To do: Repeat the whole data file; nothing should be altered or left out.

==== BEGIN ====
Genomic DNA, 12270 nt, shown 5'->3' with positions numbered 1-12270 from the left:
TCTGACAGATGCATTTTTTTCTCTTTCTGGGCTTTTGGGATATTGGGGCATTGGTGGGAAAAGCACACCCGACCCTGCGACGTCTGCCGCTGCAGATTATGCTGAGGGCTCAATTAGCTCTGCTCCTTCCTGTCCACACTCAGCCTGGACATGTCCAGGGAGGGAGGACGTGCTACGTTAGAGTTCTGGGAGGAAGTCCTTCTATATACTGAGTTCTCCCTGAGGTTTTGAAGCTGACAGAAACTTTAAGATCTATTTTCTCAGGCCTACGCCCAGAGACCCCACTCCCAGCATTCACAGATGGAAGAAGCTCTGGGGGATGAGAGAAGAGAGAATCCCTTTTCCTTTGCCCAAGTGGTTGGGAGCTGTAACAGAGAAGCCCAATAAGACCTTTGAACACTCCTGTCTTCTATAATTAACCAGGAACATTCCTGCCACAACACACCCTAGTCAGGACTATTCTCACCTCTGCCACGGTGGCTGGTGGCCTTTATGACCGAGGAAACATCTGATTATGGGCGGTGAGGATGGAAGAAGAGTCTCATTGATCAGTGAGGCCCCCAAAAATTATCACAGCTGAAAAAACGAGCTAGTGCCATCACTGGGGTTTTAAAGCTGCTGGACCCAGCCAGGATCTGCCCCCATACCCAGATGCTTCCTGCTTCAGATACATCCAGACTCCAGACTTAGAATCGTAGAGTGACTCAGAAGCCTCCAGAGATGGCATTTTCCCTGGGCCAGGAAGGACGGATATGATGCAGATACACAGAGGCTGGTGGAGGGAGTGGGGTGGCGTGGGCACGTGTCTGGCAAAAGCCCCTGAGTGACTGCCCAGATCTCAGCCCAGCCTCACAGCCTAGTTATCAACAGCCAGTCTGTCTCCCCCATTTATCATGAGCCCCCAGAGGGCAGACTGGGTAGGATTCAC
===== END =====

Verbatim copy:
Genomic DNA, 12270 nt, shown 5'->3' with positions numbered 1-12270 from the left:
TCTGACAGATGCATTTTTTTCTCTTTCTGGGCTTTTGGGATATTGGGGCATTGGTGGGAAAAGCACACCCGACCCTGCGACGTCTGCCGCTGCAGATTATGCTGAGGGCTCAATTAGCTCTGCTCCTTCCTGTCCACACTCAGCCTGGACATGTCCAGGGAGGGAGGACGTGCTACGTTAGAGTTCTGGGAGGAAGTCCTTCTATATACTGAGTTCTCCCTGAGGTTTTGAAGCTGACAGAAACTTTAAGATCTATTTTCTCAGGCCTACGCCCAGAGACCCCACTCCCAGCATTCACAGATGGAAGAAGCTCTGGGGGATGAGAGAAGAGAGAATCCCTTTTCCTTTGCCCAAGTGGTTGGGAGCTGTAACAGAGAAGCCCAATAAGACCTTTGAACACTCCTGTCTTCTATAATTAACCAGGAACATTCCTGCCACAACACACCCTAGTCAGGACTATTCTCACCTCTGCCACGGTGGCTGGTGGCCTTTATGACCGAGGAAACATCTGATTATGGGCGGTGAGGATGGAAGAAGAGTCTCATTGATCAGTGAGGCCCCCAAAAATTATCACAGCTGAAAAAACGAGCTAGTGCCATCACTGGGGTTTTAAAGCTGCTGGACCCAGCCAGGATCTGCCCCCATACCCAGATGCTTCCTGCTTCAGATACATCCAGACTCCAGACTTAGAATCGTAGAGTGACTCAGAAGCCTCCAGAGATGGCATTTTCCCTGGGCCAGGAAGGACGGATATGATGCAGATACACAGAGGCTGGTGGAGGGAGTGGGGTGGCGTGGGCACGTGTCTGGCAAAAGCCCCTGAGTGACTGCCCAGATCTCAGCCCAGCCTCACAGCCTAGTTATCAACAGCCAGTCTGTCTCCCCCATTTATCATGAGCCCCCAGAGGGCAGACTGGGTAGGATTCAC